State Treasurer Martha Shoffner resigned Tuesday, a day after appearing in federal court to face an extortion charge.
In a letter to Gov. Mike Beebe, Shoffner said she tendered her resignation "with great sadness."
"I am proud to have been elected by and to have served the people of the state of Arkansas and regret that I can no longer perform the duties and responsibilities owed to the public," she said in the letter.
She said her resignation was effective at 5 p.m. Tuesday. Her letter made no mention of the charge she faces.
Shoffner, became the first state constitutional officer to resign under pressure from office since former Gov. Jim Guy Tucker, a fellow Democrat, stepped down in July 1996 following his conviction on federal charges in the Whitewater investigation of Bill and Hillary Clinton’s business dealings in Arkansas.
The two-term state treasurer had been under FBI investigation for more than a year because of financial dealings in her office before agents arrested her at her home Saturday in Newport. In a criminal complaint filed Monday, federal authorities accused her of taking kickbacks for directing state bond business to a single broker.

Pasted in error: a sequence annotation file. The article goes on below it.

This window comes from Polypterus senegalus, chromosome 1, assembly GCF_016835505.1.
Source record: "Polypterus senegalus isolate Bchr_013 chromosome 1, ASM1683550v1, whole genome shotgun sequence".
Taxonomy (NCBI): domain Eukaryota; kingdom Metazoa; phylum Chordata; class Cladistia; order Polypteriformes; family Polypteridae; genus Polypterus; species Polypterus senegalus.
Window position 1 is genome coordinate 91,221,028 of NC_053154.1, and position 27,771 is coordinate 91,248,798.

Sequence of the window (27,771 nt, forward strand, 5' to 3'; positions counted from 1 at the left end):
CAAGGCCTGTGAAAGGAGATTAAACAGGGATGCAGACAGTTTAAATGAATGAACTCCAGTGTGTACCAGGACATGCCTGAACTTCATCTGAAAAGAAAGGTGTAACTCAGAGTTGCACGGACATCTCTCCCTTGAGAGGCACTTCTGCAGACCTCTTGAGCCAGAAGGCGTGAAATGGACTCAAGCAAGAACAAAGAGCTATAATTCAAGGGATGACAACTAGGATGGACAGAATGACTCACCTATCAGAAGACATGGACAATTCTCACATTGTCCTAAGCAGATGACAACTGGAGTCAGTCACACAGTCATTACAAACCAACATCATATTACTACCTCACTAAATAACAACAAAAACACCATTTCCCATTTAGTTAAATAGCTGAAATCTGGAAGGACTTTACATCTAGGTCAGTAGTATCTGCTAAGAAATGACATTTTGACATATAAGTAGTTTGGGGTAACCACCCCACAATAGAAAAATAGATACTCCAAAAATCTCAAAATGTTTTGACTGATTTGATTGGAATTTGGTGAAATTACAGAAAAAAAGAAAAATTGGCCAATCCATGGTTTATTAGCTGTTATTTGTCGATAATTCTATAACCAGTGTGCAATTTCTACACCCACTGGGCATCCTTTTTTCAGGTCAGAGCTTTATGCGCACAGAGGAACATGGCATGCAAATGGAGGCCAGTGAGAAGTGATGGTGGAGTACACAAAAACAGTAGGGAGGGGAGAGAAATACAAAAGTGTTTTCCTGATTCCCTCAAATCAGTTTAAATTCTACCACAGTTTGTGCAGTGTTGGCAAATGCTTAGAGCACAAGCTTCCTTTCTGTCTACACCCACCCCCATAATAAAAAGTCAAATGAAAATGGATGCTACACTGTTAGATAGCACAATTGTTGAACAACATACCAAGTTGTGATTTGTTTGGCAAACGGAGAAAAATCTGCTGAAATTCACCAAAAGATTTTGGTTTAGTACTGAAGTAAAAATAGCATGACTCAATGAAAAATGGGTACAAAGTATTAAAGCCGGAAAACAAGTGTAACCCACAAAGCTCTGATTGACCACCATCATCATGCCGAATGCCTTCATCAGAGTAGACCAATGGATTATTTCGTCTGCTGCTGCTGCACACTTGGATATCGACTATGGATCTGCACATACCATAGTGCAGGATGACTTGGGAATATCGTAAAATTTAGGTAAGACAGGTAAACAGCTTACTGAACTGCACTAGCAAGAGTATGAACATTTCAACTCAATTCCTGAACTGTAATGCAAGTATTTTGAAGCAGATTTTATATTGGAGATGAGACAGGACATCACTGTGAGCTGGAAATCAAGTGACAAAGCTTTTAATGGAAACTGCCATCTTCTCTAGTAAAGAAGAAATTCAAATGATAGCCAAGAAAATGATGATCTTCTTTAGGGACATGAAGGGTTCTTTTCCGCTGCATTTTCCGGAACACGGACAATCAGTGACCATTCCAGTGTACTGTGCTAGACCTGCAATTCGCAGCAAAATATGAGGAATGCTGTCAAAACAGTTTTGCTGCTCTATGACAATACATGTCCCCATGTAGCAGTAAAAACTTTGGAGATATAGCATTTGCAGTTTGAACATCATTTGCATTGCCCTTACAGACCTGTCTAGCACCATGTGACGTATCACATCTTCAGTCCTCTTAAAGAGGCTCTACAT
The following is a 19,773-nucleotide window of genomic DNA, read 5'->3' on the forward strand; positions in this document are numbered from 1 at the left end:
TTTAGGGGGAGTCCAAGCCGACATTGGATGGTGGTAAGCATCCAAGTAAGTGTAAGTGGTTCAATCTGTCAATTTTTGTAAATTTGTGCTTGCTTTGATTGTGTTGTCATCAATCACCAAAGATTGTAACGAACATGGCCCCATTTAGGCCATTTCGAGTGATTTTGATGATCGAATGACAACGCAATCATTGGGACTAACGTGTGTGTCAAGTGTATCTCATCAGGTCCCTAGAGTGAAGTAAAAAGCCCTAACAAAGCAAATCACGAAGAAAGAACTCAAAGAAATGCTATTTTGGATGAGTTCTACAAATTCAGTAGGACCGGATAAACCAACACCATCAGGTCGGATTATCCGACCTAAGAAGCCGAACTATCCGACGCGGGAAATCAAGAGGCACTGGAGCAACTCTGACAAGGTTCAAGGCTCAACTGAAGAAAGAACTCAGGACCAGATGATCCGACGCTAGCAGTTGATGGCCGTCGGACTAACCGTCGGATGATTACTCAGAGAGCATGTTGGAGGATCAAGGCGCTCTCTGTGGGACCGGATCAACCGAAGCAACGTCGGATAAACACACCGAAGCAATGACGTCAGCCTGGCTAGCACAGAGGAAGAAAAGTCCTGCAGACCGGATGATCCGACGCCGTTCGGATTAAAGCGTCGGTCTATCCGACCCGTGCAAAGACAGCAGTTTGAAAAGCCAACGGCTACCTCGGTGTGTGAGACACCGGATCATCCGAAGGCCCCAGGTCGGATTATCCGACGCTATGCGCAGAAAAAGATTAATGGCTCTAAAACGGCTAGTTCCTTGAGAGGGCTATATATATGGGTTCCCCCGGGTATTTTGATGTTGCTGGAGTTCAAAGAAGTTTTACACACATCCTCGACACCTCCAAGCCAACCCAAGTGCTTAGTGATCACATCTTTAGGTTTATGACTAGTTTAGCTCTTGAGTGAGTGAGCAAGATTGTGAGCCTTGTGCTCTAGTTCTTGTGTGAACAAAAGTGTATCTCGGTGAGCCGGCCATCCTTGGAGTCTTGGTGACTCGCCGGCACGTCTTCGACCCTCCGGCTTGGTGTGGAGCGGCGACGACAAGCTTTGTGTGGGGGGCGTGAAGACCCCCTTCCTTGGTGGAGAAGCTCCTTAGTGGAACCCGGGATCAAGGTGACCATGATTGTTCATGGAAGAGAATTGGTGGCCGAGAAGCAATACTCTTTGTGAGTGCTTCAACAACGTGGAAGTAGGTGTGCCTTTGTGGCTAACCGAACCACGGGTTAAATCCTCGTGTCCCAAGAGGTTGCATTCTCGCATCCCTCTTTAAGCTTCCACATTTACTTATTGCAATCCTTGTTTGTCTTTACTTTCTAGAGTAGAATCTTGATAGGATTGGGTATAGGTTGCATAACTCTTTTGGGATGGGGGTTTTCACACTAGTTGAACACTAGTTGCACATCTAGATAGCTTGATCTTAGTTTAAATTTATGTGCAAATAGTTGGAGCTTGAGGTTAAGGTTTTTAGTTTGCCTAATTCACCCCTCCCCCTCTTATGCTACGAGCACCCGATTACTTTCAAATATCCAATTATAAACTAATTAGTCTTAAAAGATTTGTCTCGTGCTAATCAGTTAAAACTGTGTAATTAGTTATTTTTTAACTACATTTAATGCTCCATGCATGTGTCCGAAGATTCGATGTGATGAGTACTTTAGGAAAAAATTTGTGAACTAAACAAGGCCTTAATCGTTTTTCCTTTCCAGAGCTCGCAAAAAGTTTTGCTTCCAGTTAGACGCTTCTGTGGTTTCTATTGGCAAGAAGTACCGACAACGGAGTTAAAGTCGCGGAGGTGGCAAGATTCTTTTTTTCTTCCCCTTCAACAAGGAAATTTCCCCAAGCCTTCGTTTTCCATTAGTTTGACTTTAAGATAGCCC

Beebe spokesman Matt DeCample said Tuesday evening that the governor plans to appoint a new state treasurer "as soon as possible."
"Obviously (the governor) is glad she took this action relative quickly," DeCample said, adding that Beebe has indicated he has some possible candidates for the constitutional office in mind but did not want to discuss it with them until Shoffner officially stepped down.
DeCample declined to say who the governor was considering. The new treasurer will be barred from seeking the office in 2014.
Calls for Shoffner’s resignation, from fellow Democrats and Republicans alike, had been mounting since before her appearance in U.S. District Court on Monday. Both the Republican and Democratic House leaders Tuesday called for Shoffner to resign and for Beebe to call a special legislative session to remove her from office if she refused.
Beebe said earlier Tuesday he would consider calling legislators into special session to remove the embattled state treasurer but wanted to give her a chance to step down on her own.
Shoffner, 68, is accused of taking at least $36,000 in kickbacks, delivered covertly in a pie box, for directing the bulk of bond transactions made by her office to a single broker, according to federal authorities. After a hearing in federal court Monday, she was released on her own recognizance but ordered to surrender her passport. A federal grand jury will decide whether to indict her.